It's hard to compare the two solvers, both because their internals are different and because their default behaviors may differ. (I've never used Gurobi, so I'm speculating here.) There are parameters you can set in CPLEX to limit the size of the node tree in RAM, compress the tree in RAM, swap parts of the tree out to disk, etc. I think the first thing I would do is make sure that the tolerances for constraint satisfaction, and for how close a node's objective must be to the incumbent to let the solver prune it, are the same across both solvers. After than, maybe run the CPLEX tuning tool on a modest size instance to get recommendations for parameter settings. If CPLEX still runs low on memory, you can also fiddle with those memory settings I mentioned, and maybe mess with the backtrack setting to move the search closer to depth-first (which conserves memory).

It doesn't sound like a memory leak. More likely, the bound is improving slowly, making it hard for CPLEX to prune nodes. If a lot of nodes have similar objective values, and you're doing something close to best bound search, the tree can get fat quickly.

One other thing: if your model contains symmetry (which can make the bound tough to tighten), you might either reformulate to reduce the symmetry or ratchet up CPLEX's symmetry reduction setting.

link

answered 03 Feb, 18:57

Paul%20Rubin's gravatar image

Paul Rubin ♦♦
14.5k412
accept rate: 19%

Thanks, Paul, for your suggestions. I implemented some of the parameters that you mentioned and that seems to have helped, though to be perfectly honest since I tried several in one go, I'm not sure exactly which was responsible. I tried the tuning tool too, but for modestly-sized problems, it didn't have any suggestions outside the default. I appreciate your explanation of why the tree might be getting very big/fat. I know that the model I"m working with has massive degeneracy, which is probably contributing to its difficulties.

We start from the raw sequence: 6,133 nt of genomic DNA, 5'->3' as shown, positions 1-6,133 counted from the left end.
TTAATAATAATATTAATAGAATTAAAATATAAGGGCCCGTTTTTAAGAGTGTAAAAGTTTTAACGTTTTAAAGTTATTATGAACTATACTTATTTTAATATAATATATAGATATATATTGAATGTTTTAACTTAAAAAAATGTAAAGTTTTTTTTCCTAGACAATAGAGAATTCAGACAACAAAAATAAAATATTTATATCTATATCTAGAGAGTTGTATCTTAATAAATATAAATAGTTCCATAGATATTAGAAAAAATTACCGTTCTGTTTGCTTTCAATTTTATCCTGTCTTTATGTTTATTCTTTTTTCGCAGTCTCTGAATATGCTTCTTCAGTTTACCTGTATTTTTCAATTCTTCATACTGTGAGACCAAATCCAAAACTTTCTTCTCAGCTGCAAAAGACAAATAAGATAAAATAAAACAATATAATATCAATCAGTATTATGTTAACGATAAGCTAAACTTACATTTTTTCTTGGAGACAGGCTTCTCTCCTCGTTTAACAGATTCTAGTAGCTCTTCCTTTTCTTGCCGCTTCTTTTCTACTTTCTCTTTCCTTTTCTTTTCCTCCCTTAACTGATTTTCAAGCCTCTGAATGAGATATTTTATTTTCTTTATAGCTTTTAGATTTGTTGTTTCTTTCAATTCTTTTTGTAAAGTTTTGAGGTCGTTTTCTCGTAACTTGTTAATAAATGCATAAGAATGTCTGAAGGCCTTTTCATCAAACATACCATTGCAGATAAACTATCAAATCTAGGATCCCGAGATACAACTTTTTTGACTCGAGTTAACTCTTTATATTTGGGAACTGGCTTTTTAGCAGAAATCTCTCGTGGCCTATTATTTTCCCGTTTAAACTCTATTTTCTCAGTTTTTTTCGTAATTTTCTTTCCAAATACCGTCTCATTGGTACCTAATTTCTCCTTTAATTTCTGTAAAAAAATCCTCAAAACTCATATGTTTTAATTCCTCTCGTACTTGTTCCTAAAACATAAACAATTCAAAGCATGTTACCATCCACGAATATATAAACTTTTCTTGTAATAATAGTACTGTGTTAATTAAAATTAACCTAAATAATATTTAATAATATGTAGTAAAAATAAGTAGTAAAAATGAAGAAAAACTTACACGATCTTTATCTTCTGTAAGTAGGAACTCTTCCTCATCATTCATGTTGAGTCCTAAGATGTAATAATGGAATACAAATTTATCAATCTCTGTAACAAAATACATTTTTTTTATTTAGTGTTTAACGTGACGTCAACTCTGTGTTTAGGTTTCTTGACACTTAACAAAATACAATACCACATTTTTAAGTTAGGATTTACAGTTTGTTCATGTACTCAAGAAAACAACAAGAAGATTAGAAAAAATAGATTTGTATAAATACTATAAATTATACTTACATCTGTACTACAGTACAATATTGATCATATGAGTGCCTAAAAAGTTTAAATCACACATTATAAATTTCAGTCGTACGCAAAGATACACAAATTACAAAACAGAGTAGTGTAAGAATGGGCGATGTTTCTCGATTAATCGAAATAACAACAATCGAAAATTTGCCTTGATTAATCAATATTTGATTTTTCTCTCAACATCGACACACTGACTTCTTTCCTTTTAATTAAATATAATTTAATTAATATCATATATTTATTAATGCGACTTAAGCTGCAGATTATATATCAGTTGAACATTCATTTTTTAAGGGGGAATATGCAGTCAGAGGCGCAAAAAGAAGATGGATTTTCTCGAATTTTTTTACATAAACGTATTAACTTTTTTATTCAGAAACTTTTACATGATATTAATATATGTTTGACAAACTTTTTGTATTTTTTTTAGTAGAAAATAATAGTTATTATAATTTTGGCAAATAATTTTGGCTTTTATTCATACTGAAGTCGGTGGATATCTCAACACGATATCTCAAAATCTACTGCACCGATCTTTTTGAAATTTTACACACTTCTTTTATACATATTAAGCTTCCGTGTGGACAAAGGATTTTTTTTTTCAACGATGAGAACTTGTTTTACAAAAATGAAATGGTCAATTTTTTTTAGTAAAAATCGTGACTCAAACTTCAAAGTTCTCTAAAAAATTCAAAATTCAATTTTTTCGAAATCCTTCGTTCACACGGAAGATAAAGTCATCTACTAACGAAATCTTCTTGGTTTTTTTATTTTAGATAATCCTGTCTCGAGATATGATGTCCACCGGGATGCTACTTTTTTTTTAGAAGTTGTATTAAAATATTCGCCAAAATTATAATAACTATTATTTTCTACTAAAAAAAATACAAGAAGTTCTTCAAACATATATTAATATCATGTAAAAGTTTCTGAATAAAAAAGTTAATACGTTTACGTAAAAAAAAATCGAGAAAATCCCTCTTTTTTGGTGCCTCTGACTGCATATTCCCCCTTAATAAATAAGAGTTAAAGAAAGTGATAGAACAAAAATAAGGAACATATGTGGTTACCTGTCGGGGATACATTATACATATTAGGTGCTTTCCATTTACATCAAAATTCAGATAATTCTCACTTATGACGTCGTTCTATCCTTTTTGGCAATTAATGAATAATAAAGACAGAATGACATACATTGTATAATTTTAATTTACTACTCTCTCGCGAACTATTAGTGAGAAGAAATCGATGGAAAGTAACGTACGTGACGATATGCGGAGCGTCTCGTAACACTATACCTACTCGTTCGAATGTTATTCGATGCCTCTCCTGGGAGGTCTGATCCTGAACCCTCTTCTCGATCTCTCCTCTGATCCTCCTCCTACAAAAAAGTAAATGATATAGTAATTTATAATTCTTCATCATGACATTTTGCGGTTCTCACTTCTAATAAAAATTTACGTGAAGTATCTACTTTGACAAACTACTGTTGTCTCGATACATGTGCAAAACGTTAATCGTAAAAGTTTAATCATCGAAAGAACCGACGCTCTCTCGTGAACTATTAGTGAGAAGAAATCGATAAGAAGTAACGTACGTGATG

(05 Feb, 10:37) leruckle

In case it helps anyone with a similar problem in the future, these are the parameters I used:

CPXPARAM_MIP_Strategy_File 3 # store node file on disk and compress

CPXPARAM_MIP_Strategy_VariableSelect 3 # strong branching

CPXPARAM_Preprocessing_Symmetry 4 # highly aggressive symmetry breaking

(05 Feb, 10:40) leruckle

Primal degeneracy can slow down the rate at which nodes are processed, but I don't think it is likely cause "weight gain" in the tree. Symmetry will definitely contribute to the size of the tree. Dual degeneracy (and thus multiple primal optima) might, I think, cause slow improvement in the bound.

(05 Feb, 10:42) Paul Rubin ♦♦

Could you please contact me at bo.jensen (at) dk (dot) ibm (dot) com, then we can look at your problem and help you. Please send a log file and if possible share the problem instance.

Thank you !

link

answered 05 Feb, 03:18

Bo%20Jensen's gravatar image

Bo Jensen ♦
5.0k2919
accept rate: 14%

Hi Bo, as it currently stands, my model and log files have a lot of proprietary data in them so unfortunately, I can't send them out. I may be able to get you one with a non-proprietary data set in a couple days.

(05 Feb, 10:44) leruckle

Hi Leruckle, the parameters you changed is a good starting point to reduce memory footprint, let me know if you get a non-proprietary version to share.

(06 Feb, 09:57) Bo Jensen ♦